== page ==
when a panelist cannot answer your question
When a Panelist Cannot Answer Your Question
June 4, 2024
get people to sit in the front row

It happens ALL THE TIME – the dreaded front-row buffer zone.

As your attendees walk into the meeting room, they settle somewhere in the middle, back rows, or even the ends of the rows of chairs (That’s my personal favorite – especially if I might have to make a quick exit).

NO ONE typically sits in the front row..which is a problem. The front row is a barren wasteland; yet another barrier between the panel and the audience (the dreaded long draped table is the other barrier).

A good friend and speaker colleague, Marilyn Sherman hypothesizes that the reason why people don’t sit in the front row is, “People have such a fear of being called on, called out, or put on the spot. They’d rather blend in with the crowd.” And Sherman should know. She talks about the benefits of living life in the front row!

My fellow panel moderator, Scott Kirsner, calls this the “Front Row Buffer Zone.” And it doesn’t have to happen. Kirsner says, “Do whatever you can do to get people to sit in that front row. Your event staff, and other speakers. Sometimes, I have used prizes, free books, a bag of candy, a tchotchke to sit in the front row. And then when you start the session or the day, remind people that you want the “A” students sitting in the front row – or maybe that you are going to bribe them to sit there.”

I have also used a few other techniques, so here’s my list of ways to get people to sit in the front row of a panel discussion:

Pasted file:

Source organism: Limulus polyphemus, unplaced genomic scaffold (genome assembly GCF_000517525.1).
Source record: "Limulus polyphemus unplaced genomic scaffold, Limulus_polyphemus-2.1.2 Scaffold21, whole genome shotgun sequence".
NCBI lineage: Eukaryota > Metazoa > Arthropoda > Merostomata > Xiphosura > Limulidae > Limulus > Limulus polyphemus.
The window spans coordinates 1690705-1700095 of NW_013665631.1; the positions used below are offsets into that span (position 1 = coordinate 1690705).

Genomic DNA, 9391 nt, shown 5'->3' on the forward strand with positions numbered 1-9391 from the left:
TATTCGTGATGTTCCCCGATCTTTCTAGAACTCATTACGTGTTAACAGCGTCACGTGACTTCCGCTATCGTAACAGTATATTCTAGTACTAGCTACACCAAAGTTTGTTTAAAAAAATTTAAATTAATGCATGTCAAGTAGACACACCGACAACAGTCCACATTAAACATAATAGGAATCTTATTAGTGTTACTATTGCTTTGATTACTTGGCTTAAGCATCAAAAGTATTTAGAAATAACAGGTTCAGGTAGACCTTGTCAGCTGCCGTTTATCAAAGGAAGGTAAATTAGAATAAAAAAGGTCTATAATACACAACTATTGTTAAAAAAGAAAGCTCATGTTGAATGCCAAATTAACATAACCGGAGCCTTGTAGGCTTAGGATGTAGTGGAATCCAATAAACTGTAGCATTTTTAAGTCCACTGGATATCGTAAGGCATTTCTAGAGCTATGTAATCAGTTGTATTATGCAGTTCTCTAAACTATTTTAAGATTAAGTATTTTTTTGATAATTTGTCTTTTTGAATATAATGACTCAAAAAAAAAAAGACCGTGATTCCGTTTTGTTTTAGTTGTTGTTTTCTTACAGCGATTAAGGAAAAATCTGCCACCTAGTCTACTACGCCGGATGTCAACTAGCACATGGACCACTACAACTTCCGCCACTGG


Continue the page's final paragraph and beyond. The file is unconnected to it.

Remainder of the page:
How to Get People to Sit in the Front Row of a Panel Discussion

  • As the panel moderator, ask people to sit in the front row
  • As people come in, point to the empty chairs at the front of the room and say, “We have room up front!” (I usually add some kind of quip such as “I don’t bite!,” “I took a shower today!,” “I won’t make you hold hands and sing Kumbya if you sit up front!”
  • Have staff members or other speakers be “greeters” (like in church) to gently suggest that people sit in the front row
  • Have the panelists in the front of the room chatting with participants as they enter – and gently suggest they sit in the front so they can see their smiling faces!
  • Ask a few of the “heavy hitters” in the organization to sit in the front. Better yet, ask them to bring a colleague or junior/new person to join them
  • Have the leaders of the organization set an example and sit in the front row
  • Offer a reward (or “bribe”) to induce them to sit in front
  • Don’t HAVE a front row! Consider a fishbowl or panel in the round seating arrangement

Finally, you may not be able to get people to sit in the front row of the panel discussion because you don’t have a lot of people attending the discussion. Why is that? Perhaps the room is bigger than the expected number of people. Or your topic just isn’t interesting or relevant. Or the panelists’ names/bios are not a draw.

Whatever the reason, the meeting organizer and moderator should devise a strategy to ensure people to sit in the front row so that the dreaded “front row buffer zone” doesn’t happen during your panel discussion.

Related Articles

How to Structure a Panel Discussion

10 Common Mistakes Panel Moderators Make

How to Moderate a Panel

For more information about how to moderate a lively & informative panel discussion, check out our free 7-part video series on how to moderate a panel and other resources to help you organize, moderate, or be a panel member.

Share This:
Kristin ArnoldKristin Arnold
KRISTIN ARNOLD, MBA, CSP, CPF|Master has been facilitating meaningful conversations between executives and managers to make better decisions and achieve extraordinary results for 25+ years. She's a leading authority on moderating panel discussions and passionate about finding the perfect olive to complement a vodka martini.
Contact Us
Skip to content

Our privacy policy has been updated. By clicking, 'I agree,' you consent to the terms therein. I Agree